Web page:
1841-1877: Deconstruction and Reconstruction


For the time being, there weren't too many problems between the United States and Europe. Unfortunately, there were lots of problems at home. The economy was good, and there was a lot of unsettled land to the west. But the unsettled land to the west didn't necessarily belong to the States. The country was growing fast. There were still some issues to be resolved, though. The North and the South couldn't seem to work out their differences over slavery. The United States finally had to figure out what kind of a country they were and whether or not they were truly united.


There were a lot of Americans living in Texas, but Texas belonged to Mexico. Sharing was okay with Mexico until there were too many Americans there. Then they said no more Americans could cross the borders into Mexican territory. Kind of ironic, huh?

In 1834 a dictator set up in Mexico, and the Texans didn't like this. They became the 28th state in 1845. President Polk declared the Mexican War in 1846. The American rebels lost a battle at the Alamo, but shortly afterwards they won the war.

In the meantime, the United States got what would become Arizona, Nevada, California, Utah, and some of New Mexico, Colorado and Wyoming.


Americans suddenly had big heads. They decided that the United States had a destiny to extend the nation from the Atlantic coast all the way to the Pacific. But there was a problem. Andrew Jackson had filled up the space between the States and the Pacific with the native population he had forced to move there.

Americans weren't very good at sharing so something had to be done. It wasn't going to be pretty. And there was the continuing problem of slavery. Half the country wanted slavery banned in new states, the other half didn't.


In the Missouri Compromise, Missouri was admitted as a slave state, and Maine became a free state. In the Compromise of 1850 California was admitted as a free state, and Texas was admitted as slave state. This sounds funny, but the eye for an eye admissions policy was all the rage. No one wanted the other side to have a majority in the House or Representatives. If that happened, slavery would either be banned or completely unrestricted.

The practice of slavery was slowly dying out, but it wasn't going fast enough. There was a really nasty court case about the rights of black men. In the Dred Scott Case, a slave was taken by his master into a free territory. The slave, Scott, decided that he was free. The case went to the Supreme Court but he was denied freedom. It was ruled that black men were not citizens, only property.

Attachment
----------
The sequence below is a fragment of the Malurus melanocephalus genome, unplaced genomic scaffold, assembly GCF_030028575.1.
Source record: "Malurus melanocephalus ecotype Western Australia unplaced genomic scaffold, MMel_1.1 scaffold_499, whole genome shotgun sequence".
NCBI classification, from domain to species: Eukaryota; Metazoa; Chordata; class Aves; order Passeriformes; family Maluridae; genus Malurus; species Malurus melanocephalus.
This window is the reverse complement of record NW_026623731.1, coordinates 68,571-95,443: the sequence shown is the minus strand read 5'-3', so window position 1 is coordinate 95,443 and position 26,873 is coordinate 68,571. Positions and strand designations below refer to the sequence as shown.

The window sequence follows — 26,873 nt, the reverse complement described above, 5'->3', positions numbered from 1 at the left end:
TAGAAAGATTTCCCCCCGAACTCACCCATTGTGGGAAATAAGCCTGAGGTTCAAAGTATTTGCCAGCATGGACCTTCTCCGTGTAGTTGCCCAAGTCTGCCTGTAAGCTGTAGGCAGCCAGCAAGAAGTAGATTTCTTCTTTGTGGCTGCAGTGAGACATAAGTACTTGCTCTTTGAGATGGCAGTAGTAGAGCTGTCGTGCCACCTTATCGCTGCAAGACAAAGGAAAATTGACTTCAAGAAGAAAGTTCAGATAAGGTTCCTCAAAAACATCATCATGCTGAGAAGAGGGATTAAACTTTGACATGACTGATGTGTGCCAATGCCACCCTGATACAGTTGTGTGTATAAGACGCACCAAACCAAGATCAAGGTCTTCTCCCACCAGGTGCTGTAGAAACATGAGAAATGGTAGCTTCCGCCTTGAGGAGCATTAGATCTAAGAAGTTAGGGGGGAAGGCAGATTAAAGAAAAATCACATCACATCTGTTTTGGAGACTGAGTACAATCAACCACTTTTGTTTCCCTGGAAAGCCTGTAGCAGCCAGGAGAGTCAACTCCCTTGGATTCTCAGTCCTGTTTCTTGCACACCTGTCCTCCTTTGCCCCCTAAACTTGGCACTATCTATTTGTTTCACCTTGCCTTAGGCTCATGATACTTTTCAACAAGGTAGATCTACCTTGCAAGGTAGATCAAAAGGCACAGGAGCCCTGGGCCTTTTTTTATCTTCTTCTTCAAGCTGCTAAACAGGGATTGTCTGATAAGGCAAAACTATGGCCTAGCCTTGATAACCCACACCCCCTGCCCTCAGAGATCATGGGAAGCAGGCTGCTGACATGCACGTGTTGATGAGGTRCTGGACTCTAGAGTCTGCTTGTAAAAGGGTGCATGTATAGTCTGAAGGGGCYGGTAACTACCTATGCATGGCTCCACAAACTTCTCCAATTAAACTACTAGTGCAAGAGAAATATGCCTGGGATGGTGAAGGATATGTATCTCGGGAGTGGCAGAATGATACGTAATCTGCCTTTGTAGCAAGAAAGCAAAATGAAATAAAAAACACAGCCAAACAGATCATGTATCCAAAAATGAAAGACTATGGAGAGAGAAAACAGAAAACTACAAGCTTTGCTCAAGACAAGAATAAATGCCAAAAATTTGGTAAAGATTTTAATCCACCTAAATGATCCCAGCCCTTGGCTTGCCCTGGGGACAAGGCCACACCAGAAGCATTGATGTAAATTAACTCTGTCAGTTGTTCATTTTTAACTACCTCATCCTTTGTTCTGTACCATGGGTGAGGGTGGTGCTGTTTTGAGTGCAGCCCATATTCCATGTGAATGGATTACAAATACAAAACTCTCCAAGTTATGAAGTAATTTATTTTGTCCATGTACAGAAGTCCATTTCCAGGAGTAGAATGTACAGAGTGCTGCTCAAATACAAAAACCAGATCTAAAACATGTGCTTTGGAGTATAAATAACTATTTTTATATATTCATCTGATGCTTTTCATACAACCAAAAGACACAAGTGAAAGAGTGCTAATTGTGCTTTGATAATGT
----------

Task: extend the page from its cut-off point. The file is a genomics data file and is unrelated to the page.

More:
Harriet Beecher Stowe wrote a book called Uncle Tom's Cabin about runaway slaves. This book got a lot of attention from Northern abolitionists. It explained a lot about the lives of people kept in slavery.

During the 1858 campaign for U.S. Senate in Illinois, Abraham Lincoln and Stephen Douglas held debates. Douglas thought that states should be allowed to decide for themselves about slavery. Lincoln argued that everyone, including lawmakers, should assume that slavery was wrong and would eventually end. Douglas won that election, but two years later Lincoln beat him in the presidential election.

South Carolina was terribly upset about Lincoln's election. They announced that they seceded from the union and were no longer part of the United States. In his inaugural address, Lincoln said that they couldn't do that. On April 12 1861 guns opened fire in South Carolina and the Civil War started.


In 1863 Lincoln issued the Emancipation Proclamation which freed slaves in all the rebelling states. Slavery was still allowed in Border States so the proclamation didn't do a lot, but it made it clear that the war effort sought the abolition of slavery. The South was not weakening, and they decided to invade the North. There was a battle at Gettysburg, Pennsylvania. The North won, and Lincoln made a really famous speech called the Gettysburg Address. After a long battle at Appomattox, the war was over.


Lincoln had been reelected to a second term in 1864. He made it clear that he wouldn't punish the states that had rebelled, only the rebel leaders. But he didn't get to put his plans into action because an angry southern soldier, John Wilkes Booth, assassinated him on April 14th.

The Vice President, Andrew Johnson, took office. Johnson made each rebel state decide not to secede, not pay war debt, draft new constitutions, and to elect a governor loyal to the union. Also, they had to ratify the Thirteenth Amendment that made slavery illegal.

Next, the Fourteenth Amendment made the freed slaves citizens. It extended citizenship to anyone born or naturalized in the United States. This reversed the Dred Scott Case. The Freedman's Bureau helped the black population find work, and obtain education. The Fifteenth Amendment said that a man could vote no matter what his race, color, or status. In 1872 the Amnesty Act forgave all but a few Confederate sympathizers.


President Johnson wasn't very popular because he vetoed a lot of legislation protecting freed men and punishing Confederate leaders. They began impeachment proceedings, but didn't convict him. They decided it was a bad idea to kick the president out just because he disagreed with Congress. Johnson served until the end of his term. Ulysses S. Grant took office until 1877.